Hurricane Eta is already an unprecedented storm. It represents the first time that we have used the Greek letter “Eta” in a storm name. Hurricane Eta is the fifth major hurricane (category 3 or greater) of the 2020 Atlantic hurricane season and the third major hurricane to form since October 1st. According to Colorado State University hurricane expert Phil Klotzbach on Twitter, “This is the first time on record that the Atlantic has had 3 major hurricane formations (e.g., storm first reached major hurricane strength) in October-November.” However, there is something more ominous than climatological records that worries me about Eta. A human tragedy could unfold as it makes landfall.

Eta, which rapidly intensified to a Category 4 storm on Monday afternoon, is expected to make landfall on Tuesday. The National Hurricane Center is sounding the alarms for a multi-hazard event, which includes potentially catastrophic winds and excessive rainfall. I want to specifically focus on the rainfall amounts. National Hurricane Center estimates are as follows:

  • Nicaragua and Honduras: 15 to 25 inches with isolated amounts of 35 inches.
  • Eastern Guatemala and Belize: 10 to 20 inches with isolated amounts of 25 inches.
  • Panama and Costa Rica: 10 to 15 inches with isolated amounts of 25 inches.

One particular concern about Hurricane Eta is the forward speed. The forecast map below illustrates that the storm will not move significantly after landfall. Between now and Wednesday, the storm is still sitting over regions of Nicaragua and Honduras. Even by Thursday, the weakened storm is projected to be over the region before moving back out over water by late Friday. Eta is just one more storm in what Weather Channel expert Rick Knabb calls Category “Slow” hurricanes like Harvey (2017), Florence (2018), or Sally (2020).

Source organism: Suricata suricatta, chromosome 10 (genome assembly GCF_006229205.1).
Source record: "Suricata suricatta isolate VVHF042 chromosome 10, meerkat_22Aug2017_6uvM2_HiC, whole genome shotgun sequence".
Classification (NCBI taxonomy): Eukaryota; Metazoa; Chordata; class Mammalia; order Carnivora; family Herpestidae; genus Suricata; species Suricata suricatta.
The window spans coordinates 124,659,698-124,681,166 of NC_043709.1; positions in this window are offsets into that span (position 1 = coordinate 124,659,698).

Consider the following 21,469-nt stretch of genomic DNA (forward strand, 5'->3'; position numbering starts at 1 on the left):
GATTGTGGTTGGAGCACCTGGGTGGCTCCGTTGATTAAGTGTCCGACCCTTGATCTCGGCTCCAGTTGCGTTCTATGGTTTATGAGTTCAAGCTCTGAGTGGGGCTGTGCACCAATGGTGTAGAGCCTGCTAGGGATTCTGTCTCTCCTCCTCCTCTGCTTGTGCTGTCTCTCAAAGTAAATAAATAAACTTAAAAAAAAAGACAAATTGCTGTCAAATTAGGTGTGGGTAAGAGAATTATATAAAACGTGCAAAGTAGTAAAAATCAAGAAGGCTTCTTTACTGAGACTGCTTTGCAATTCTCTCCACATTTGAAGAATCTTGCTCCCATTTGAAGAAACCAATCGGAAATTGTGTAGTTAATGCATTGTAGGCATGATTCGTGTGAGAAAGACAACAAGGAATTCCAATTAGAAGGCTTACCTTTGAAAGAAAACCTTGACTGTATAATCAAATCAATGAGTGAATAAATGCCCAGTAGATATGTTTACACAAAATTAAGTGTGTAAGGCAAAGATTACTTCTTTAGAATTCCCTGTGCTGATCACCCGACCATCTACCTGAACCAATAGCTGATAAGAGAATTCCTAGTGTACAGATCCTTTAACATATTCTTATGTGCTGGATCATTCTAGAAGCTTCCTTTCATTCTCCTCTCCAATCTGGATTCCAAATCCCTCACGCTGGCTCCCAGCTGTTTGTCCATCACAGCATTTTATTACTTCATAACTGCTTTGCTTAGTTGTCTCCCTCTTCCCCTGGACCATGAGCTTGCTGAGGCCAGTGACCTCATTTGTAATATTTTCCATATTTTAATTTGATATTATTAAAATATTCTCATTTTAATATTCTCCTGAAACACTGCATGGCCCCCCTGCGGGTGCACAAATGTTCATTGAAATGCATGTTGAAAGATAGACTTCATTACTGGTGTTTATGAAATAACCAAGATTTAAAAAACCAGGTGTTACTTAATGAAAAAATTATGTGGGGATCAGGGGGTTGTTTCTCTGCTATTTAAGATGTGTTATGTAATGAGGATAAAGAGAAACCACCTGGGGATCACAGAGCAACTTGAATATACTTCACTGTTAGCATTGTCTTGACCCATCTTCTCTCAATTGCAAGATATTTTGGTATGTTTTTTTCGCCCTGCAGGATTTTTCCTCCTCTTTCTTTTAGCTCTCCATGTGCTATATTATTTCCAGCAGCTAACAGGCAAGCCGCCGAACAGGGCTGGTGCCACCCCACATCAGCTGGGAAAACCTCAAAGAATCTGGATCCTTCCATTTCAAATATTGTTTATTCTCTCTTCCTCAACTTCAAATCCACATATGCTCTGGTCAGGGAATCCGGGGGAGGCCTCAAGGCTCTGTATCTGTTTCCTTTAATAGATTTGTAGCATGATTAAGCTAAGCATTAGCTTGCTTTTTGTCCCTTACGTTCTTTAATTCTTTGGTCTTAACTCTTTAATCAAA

In the Monday afternoon National Hurricane Center Public Advisory, forecasters warn that, “This rainfall will lead to catastrophic, life-threatening flash flooding and river flooding, along with landslides in areas of higher terrain of Central America.” Additionally, coastal regions of Nicaragua could experience storm surge water levels in the 12 to 18 feet above normal tide levels.

Richard Henning is a meteorologist and former graduate school classmate of mine at Florida State University. Henning is also a NOAA Hurricane Hunter. He reflected on Hurricane Mitch (1998) in a social media post. He wrote, “It (Eta) reminds me of late season Hurricane Mitch of 1998 that caused the deaths of more than 10,000 people in this same area.” Nearly 2 to 3 feet of rainfall falling on terrain like the map below is a recipe for disaster and the potential loss of human lives. Hurricane Mitch, which reached Category 5 status, caused over $5 billion in damages and was one of the deadliest storms in the Western Hemisphere, according to

At the time of writing, Hurricane Eta was still in an intensification phase. There is nothing that guarantees that we will see scenarios like the region saw in 1998, but the similarities are in place.